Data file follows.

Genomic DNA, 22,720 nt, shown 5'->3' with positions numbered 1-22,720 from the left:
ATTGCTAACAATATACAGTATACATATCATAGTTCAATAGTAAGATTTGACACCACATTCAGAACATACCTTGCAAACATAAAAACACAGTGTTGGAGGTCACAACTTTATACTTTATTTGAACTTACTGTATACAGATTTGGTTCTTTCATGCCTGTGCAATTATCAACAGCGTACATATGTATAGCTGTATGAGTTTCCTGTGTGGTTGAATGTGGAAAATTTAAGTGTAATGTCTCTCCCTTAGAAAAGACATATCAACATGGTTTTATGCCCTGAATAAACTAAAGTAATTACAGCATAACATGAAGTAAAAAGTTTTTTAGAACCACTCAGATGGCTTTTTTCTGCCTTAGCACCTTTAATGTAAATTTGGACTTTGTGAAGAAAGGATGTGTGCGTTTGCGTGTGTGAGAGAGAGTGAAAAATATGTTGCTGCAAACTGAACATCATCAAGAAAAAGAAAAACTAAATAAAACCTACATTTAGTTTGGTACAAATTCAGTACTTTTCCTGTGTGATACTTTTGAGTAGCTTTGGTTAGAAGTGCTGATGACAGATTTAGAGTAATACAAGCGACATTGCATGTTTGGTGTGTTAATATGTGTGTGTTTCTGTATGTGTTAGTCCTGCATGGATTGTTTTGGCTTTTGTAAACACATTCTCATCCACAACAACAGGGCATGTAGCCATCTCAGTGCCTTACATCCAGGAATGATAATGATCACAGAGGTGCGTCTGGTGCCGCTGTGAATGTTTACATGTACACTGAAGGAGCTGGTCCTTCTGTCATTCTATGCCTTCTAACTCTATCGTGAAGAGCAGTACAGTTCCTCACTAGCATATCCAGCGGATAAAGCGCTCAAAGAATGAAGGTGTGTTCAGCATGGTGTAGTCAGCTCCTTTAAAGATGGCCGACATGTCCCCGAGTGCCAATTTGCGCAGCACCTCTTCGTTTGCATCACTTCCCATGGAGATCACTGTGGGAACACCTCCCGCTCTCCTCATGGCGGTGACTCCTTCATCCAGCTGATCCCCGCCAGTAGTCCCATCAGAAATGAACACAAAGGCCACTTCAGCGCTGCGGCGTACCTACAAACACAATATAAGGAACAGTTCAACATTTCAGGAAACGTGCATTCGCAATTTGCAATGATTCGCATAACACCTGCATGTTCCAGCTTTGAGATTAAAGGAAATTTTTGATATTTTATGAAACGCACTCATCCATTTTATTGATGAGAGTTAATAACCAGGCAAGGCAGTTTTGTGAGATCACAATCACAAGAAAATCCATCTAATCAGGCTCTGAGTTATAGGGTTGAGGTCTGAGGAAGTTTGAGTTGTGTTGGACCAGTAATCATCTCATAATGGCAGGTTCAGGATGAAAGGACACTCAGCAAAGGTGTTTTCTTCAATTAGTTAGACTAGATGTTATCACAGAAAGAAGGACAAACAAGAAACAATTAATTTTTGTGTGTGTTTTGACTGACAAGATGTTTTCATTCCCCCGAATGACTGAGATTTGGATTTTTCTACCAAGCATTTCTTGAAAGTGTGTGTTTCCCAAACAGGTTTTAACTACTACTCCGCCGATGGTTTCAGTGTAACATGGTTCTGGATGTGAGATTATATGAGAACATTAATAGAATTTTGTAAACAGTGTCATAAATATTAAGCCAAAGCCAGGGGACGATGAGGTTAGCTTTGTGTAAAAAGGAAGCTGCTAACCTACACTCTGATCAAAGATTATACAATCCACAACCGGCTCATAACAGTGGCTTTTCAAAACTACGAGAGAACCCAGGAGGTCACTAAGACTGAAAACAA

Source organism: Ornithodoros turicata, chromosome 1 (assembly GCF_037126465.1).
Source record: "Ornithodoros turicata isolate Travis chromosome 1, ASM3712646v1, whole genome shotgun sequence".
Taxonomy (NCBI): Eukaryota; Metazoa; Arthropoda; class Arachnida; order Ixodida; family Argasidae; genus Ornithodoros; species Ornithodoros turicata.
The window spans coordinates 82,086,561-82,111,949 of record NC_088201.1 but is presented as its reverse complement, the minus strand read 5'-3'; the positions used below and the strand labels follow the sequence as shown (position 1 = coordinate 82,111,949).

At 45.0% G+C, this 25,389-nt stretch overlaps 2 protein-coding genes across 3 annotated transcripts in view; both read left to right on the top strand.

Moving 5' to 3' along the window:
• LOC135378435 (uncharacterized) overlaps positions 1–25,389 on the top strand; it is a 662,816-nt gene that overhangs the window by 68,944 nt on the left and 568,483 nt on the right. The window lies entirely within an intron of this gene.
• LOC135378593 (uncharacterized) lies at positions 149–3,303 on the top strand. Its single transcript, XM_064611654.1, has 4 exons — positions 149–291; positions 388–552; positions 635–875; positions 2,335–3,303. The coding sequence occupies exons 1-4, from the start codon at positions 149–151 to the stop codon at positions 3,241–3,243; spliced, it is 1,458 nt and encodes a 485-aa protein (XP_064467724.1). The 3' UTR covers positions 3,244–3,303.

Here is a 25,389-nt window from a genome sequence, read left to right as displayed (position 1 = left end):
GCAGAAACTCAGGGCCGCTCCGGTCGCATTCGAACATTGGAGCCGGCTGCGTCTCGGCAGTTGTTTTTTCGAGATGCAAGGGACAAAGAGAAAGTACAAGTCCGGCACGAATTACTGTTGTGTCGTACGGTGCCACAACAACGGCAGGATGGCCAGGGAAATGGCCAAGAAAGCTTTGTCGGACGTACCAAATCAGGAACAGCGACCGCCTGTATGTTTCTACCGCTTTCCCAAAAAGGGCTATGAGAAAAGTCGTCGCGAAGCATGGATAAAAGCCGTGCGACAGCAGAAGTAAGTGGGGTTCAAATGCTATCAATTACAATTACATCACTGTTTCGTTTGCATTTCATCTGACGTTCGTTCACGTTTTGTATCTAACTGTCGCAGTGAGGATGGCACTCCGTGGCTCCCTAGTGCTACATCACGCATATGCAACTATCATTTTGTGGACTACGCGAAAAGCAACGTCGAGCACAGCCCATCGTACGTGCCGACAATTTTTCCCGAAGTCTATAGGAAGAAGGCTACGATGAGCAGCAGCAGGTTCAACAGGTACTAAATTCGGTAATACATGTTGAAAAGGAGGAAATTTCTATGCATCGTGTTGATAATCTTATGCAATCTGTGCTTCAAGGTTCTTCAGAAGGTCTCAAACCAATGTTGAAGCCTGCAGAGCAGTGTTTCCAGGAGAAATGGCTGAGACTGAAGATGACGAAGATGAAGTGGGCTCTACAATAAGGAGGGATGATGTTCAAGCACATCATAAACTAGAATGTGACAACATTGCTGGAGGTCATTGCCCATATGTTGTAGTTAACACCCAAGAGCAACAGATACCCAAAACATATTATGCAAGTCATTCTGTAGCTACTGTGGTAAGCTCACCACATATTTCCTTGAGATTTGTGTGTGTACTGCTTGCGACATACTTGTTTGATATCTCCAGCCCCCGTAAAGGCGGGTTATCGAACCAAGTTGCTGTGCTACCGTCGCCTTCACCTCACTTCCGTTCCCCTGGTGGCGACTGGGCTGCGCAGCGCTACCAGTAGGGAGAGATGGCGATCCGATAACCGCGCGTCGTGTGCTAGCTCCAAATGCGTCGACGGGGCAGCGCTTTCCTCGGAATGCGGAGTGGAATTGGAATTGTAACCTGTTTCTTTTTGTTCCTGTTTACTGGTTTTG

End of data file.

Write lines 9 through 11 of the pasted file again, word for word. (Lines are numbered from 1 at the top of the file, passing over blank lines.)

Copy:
• LOC135378435 (uncharacterized) overlaps positions 1–25,389 on the top strand; it is a 662,816-nt gene that overhangs the window by 68,944 nt on the left and 568,483 nt on the right. The window lies entirely within an intron of this gene.
• LOC135378593 (uncharacterized) lies at positions 149–3,303 on the top strand. Its single transcript, XM_064611654.1, has 4 exons — positions 149–291; positions 388–552; positions 635–875; positions 2,335–3,303. The coding sequence occupies exons 1-4, from the start codon at positions 149–151 to the stop codon at positions 3,241–3,243; spliced, it is 1,458 nt and encodes a 485-aa protein (XP_064467724.1). The 3' UTR covers positions 3,244–3,303.

Here is a 25,389-nt window from a genome sequence, read left to right as displayed (position 1 = left end):